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Photography.

EDEN GEORGE'S ENTERPRISE.

Mr Eden George's photographic establishment, in Colombo street, over which occasionally waves the " star-spangled banner,", as a reminder of the clever proprietor s origin, is well worth visiting, as a member of our staff can testify from personal observation. Just now, at the approach of the "festive season," everything haa been renovated and " brushedU P> and the whole has been improved and added to, so as to present a moat interesting, and even striking appearance. Accepting an invitation, the visitor Bpends an hour, very pleasantly, even profitably, looking over the establishment, which is certainly very much more extensive and full of conveniences than anyone would suppose who merely looked at the building from the street. The entrance hall is a familiar resort, and needs no descripturn, but a novelty is to be added this evening in the shape of four transparencies, being photographs on glass, lighted up by . gas. The carpeted stairs will for the occasion be free to visitors, who may ascend j and look round. 1

The reception-room, where customers give their names and state their requirements, is an exquisitely arranged apartment—so well arranged, indeed, as to have won from his Excellency the Governor a very emphatic expression of approval and surprise. Here on every side, skilfully arranged and not the least obtruded, are photographs of every kind, lhe prominent object just now is a lifesized portrait of Mrs Manifold, whose marriage a few months ago at Papanni was recorded in theEe columns. This has been quite an object of interest of lato ; and it is certainly one of the finest specimens of photography ever seen in this Colony— the lady in her bridal dress. Out of the reception room opens a boudoir, or retiring room for ladies, fitted in the most charming style. At another end is a door which opens into Mr George's special den which serves him as office and warehouse. Here the visitor stands quite amazed; the ingenuity brought to bear upon the packing of this room must have phenomenal. In a crib some seven feet by five, are a safe, rows and rows of tightlypacked shelves, boxes, bottles, chemicals of every kind — except antimony ; and even a couple of chairs are squeezed in. When one gets in one finds it not such a cell after all. (The writer would not suggest a pun — not for worlds.) Prom the reception room again, one pappes to the studio. Here is a lofty, airy, spacious room, well lighted, and having its light regulated by a most complicated system of blinds, and full of instruments and accessories. Here one may be taken with all sorts of surroundings. One may sit on a plain chair, or lean against a fence; stand under foliage or in ancestral halls. One may assume any iK>sition— heroic, par.hotic, or imposing, in front of that masked battery with its sombre ehroud— a cross between a ghoul and a sphinx. This is the instrument for taking large- si zed pictures, and it is of interest aa having cost 150 guineas, and being the last production of the famous mechanician Dallmeyer before his death.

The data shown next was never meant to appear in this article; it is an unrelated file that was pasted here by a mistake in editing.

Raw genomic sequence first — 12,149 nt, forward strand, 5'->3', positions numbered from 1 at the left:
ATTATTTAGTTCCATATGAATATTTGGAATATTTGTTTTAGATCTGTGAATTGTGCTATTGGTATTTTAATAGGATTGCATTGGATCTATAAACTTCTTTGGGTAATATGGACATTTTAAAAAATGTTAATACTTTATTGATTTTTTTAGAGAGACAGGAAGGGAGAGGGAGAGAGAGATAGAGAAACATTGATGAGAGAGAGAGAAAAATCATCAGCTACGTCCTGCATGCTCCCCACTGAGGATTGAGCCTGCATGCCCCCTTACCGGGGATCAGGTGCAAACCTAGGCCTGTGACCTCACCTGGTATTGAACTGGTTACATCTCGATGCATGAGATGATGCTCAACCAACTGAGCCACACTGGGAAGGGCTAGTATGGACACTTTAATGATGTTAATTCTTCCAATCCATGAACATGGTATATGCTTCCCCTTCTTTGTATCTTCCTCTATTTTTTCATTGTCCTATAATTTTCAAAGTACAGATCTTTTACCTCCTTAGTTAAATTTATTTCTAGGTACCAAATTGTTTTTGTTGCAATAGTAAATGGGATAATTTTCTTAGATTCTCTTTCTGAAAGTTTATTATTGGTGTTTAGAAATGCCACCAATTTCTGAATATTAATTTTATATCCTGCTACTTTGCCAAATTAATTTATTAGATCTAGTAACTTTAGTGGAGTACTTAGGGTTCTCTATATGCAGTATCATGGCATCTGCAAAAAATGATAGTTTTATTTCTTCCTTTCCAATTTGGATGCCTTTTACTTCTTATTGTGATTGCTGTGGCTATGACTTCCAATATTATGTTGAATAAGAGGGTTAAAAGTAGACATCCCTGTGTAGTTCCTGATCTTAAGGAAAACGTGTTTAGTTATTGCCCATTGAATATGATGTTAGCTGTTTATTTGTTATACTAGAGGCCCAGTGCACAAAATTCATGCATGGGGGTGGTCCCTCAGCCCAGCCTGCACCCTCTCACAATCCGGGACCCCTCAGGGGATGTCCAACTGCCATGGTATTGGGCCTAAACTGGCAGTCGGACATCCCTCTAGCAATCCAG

From this abode of light one pas3es into a gallery where the pictures are prepared ; further on, along a queer passage, one gets into a darkened room, the wooden wall of which at one end looks out into the open. Here, seated before gaps in the wall, working intently, are two operators "touching up " portraits. The picture is fixed into the gap between the operator and the light, and the operator touches them up with hia fine stylus. Ah ! how much some of us owe to the" toucher-up." Long live the "toucherup!" Bless him.

Finally, one descends by an interminable stairway to the "bowels of the earth." Here, in a cellar, are collected all the negativep ever taken by Mr George, or the old firm of George and Walton, ready at a moment's notice if required, no matter how many years may have passed away. Reascending, one bids Mr George goodbye with a 6ense of having seen something "out of the common." Those who are curious about the photographic art could not do better than visit the establishment and make the same tour of it as did your representative.

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Permanent link to this item

https://paperspast.natlib.govt.nz/newspapers/TS18861218.2.28

Bibliographic details

Photography., Star, Issue 5804, 18 December 1886

Word Count
712

Photography. Star, Issue 5804, 18 December 1886

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